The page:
Beaks: A film that would be music: can you articulate what that would be?
Carax: I don't know what it would be. Maybe HOLY MOTORS is the closest. But what I mean is that a composer has to hear what he composes. He has to hear it. It's not about writing a story; it's about hearing something and transposing it. This film... because it was made so fast and imagined so fast, it was made out of the rage of not being able to make other films. It happened to me like that. I can't say I heard it and wrote it down, but it happened a bit like that.
Beaks: It's interesting that you say this was made in a rage. It's been so long since POLA X, I couldn't help but feel that with HOLY MOTORS, as you cycle through all of these genres in a sort of celebration of cinema, you were saying, "If I never get to make another movie, this is everything I love."
Carax: Maybe I was. I didn't think that way. I think in terms of cinema and genre, etc... I didn't think much. (Laughs) I think I tried to invent a science-fiction world not very different from our world where in one day, from morning to night, I could show what I feel is the experience of being alive. I could show all my feelings towards life and death, of meeting, losing, dying, falling in love, etc. Then, of course, because of the idea that this character would travel from life to life, I had to invent all of these lives. Now I can see how this is a celebration of cinema, that he moves from one genre to another. I know that. But I've shown the film to children, who are twelve years old, and they get it. You don't have to know anything about cinema, you don't have to know anything about my films, you don't have to know me to see the film.
Beaks: And yet it's so apparent that the Merde sequence with the GODZILLA music is a kind of monster movie.
Carax: But I've never even seen GODZILLA. It's just that when they asked me to make a film in Tokyo a few years ago [for the anthology film TOKYO!], I thought the music was perfect for this character, Mr. Shit. I'm not a cinephile. I did see a lot of films - silent films, Russian films, Hollywood films, New Wave films - when I was starting. But I don't see myself as a cinephile.
Beaks: But you were a critic early on.
Carax: Six months.
Beaks: So that's overstated?
Beaks: Okay. Because it does get mentioned in your biography. How did the "Who Were We" sequence come about? What feeling were you responding to?
Carax: That came late to the film. First, I imagined a scene between Denis and Juliette Binoche, because they had been in two of my films together twenty years ago. Then I thought it was not a good idea because it would make the film nostalgic or something. I wanted to shoot a ghost-like scene in this old department store that's closed and demolished on the Seine in Paris. And I thought, "Who could the woman be? They haven't met in twenty years." Then the filmmaker Claire Denis mentioned Kylie Minogue. I knew the name, but I didn't know who she was. And I thought it would be interesting if she could sing. They have a past together, and the past is so painful that she has to go into a song. So I wrote this song, and I asked Neil Hannon to write the music.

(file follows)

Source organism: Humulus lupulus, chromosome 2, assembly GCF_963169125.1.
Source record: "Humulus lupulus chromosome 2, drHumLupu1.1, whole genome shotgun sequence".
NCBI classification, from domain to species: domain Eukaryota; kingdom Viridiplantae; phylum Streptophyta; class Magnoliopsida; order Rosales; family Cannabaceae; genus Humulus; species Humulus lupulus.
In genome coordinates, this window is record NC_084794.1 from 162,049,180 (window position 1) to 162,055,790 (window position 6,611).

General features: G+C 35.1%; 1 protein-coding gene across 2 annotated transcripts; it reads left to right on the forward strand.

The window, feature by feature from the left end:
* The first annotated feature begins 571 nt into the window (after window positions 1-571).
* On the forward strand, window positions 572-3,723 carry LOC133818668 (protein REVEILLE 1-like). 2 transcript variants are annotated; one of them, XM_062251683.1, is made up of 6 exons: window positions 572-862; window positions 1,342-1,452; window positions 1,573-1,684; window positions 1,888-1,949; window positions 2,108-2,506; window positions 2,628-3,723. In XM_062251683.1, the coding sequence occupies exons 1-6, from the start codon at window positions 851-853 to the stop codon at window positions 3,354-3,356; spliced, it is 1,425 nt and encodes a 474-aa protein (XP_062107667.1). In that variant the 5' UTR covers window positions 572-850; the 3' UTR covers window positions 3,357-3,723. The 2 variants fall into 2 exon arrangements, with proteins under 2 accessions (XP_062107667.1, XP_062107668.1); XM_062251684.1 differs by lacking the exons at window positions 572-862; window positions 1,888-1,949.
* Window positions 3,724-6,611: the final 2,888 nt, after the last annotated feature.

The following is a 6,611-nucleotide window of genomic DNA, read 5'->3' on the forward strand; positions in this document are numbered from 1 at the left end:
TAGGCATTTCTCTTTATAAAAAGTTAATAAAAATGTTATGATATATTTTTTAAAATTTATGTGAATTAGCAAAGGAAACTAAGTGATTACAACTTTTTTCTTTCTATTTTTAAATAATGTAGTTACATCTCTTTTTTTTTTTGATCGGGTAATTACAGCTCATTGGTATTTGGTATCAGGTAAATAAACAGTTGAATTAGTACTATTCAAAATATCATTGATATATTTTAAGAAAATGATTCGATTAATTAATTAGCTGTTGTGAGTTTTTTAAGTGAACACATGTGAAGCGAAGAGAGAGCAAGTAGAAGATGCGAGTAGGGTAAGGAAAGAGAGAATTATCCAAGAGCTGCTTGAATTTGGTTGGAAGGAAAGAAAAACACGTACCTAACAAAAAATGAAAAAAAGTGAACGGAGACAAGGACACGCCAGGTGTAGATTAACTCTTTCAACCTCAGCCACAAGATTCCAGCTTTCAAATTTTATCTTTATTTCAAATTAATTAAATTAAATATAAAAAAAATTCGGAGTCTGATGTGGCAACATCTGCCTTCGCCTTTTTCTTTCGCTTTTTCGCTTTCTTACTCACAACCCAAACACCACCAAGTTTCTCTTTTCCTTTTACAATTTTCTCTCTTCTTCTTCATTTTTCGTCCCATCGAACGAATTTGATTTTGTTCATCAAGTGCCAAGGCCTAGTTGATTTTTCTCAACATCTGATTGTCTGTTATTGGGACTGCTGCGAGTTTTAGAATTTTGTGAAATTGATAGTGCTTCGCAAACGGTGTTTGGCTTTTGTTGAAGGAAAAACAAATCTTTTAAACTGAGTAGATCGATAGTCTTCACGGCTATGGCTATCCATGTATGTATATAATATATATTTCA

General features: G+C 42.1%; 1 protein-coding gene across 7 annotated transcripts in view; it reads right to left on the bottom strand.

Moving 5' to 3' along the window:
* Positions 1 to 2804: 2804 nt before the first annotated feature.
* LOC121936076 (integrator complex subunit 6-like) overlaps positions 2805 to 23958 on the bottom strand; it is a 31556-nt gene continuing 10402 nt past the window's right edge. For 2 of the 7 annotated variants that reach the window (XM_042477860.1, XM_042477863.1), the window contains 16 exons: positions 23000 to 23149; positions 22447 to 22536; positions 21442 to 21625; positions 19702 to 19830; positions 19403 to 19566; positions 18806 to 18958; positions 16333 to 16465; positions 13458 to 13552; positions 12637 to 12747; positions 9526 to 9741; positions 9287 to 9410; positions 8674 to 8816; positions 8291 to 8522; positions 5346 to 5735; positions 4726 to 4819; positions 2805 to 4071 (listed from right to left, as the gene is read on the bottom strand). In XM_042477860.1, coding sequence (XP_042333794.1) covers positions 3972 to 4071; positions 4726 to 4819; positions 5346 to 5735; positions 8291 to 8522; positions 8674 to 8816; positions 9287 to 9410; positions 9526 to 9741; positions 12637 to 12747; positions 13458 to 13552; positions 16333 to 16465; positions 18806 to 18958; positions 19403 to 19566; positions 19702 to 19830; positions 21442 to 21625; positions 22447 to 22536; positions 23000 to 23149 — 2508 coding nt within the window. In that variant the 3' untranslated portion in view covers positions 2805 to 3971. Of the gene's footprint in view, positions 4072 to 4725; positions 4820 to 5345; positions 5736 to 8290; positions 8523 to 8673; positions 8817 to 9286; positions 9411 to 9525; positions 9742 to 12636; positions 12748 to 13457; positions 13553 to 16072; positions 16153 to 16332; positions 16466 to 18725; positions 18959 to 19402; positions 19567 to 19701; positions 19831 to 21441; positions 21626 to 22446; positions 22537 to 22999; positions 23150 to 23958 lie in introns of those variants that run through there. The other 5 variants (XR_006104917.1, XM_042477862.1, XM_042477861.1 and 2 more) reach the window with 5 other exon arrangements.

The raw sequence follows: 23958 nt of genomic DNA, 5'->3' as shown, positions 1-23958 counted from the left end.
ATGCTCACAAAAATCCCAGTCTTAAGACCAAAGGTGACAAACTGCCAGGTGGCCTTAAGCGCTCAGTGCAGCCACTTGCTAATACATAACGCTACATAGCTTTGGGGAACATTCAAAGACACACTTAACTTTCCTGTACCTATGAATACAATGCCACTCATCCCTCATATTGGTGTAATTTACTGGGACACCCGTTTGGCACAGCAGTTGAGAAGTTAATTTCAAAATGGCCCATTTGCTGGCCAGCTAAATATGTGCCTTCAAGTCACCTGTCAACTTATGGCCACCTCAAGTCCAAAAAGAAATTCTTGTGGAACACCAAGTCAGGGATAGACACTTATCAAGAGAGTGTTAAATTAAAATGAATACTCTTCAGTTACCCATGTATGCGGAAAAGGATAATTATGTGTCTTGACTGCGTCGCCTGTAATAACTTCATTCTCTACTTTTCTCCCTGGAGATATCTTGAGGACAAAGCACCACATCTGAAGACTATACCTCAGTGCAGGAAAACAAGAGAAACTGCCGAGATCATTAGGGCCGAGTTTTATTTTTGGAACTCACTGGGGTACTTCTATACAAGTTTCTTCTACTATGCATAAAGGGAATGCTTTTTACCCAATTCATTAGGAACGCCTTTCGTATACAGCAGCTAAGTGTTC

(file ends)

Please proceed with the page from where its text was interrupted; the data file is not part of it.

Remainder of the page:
Beaks: This is the first feature you've shot digitally. How did that go for you, and do you see yourself shooting on film again?
Carax: It's a long story. You know, when I was twenty I started making films with Jean-Yves Escoffier. He was a French DP, and he became my best friend. We were like brothers, and for ten years we saw each other every day. We made three films together. Then after THE LOVERS ON THE BRIDGE, we fought and didn't talk to each other for ten years. Then he moved to Hollywood and he died. After that, working on film, celluloid... it's so much work and so wonderful, but I feel that that made it easier to go from film to digital. I didn't have Jean-Yves. But working on digital... I don't watch dailies anymore. That changes everything. I used to remake everything. So if you don't watch what you're doing, it gives you another strength - although I hate digital because it's not ready. It's been imposed on us like a medicine for a sickness that doesn't exist. I do try to use it to invent. That's why I put in this motion capture scene. I'm not nostalgic about celluloid; cinema has had to reinvent itself every twenty or thirty years, and I try to do that. The primitive power of cinema is being lost every year. No one is afraid of a train coming into the station anymore, so you have to reinvent it. That's the job of every filmmaker: to reinvent the primitive power, the holy power, of cinema.
Beaks: Do you feel that 3D or IMAX are good tools for that?
Carax: Filmmakers are tools for that. People are tools for that. Technology is basically gadgets. The pioneers, the people who start with any technique, are usually invented. People started with video and digital years ago. They were inventive. We don't know much about them anymore, but they were interesting people. What I don't like is how people follow. I also don't like being imposed with machines that aren't ready, the computers and cameras. But of course you can invent in 3D and IMAX. As long as you can make something called cinema, it's okay.
Beaks: You talk about the frustration of not being able to make a feature for twelve years. Do you foresee having that difficulty again?
Carax: You don't make a film alone. When I say I was lucky to meet Jean-Yves at twenty, I was also lucky to meet Denis Lavant. I met a producer, and if I was able to make this movie HOLY MOTORS, it was because of Denis Lavant and my associate producer - and he died on the last day of the sound mix. You have to meet people. To make a film, you need health, money and people. It's very hard to meet people [with whom] you feel you can make a film, whether it's an actress, a director of photography or a producer. On each film I feel like I'm starting from zero. And on each film I've always felt it's the first and the last. So of course I don't hope this is the last. I hope I'll do another film. But I'm really starting from zero. I don't have any agents, and I don't have any producers. Once you make a film, the projects before are dead. You have to move on to something new. It's exciting, but it's not reassuring.
If you're a producer, and you're not on the phone to Leos Carax right this instant, you're a fool.
HOLY MOTORS is currently playing in Los Angeles at the Nuart, and will begin a run at the Cinefamily on November 23rd. To find out when it'll play at a theater near you, check out the official website.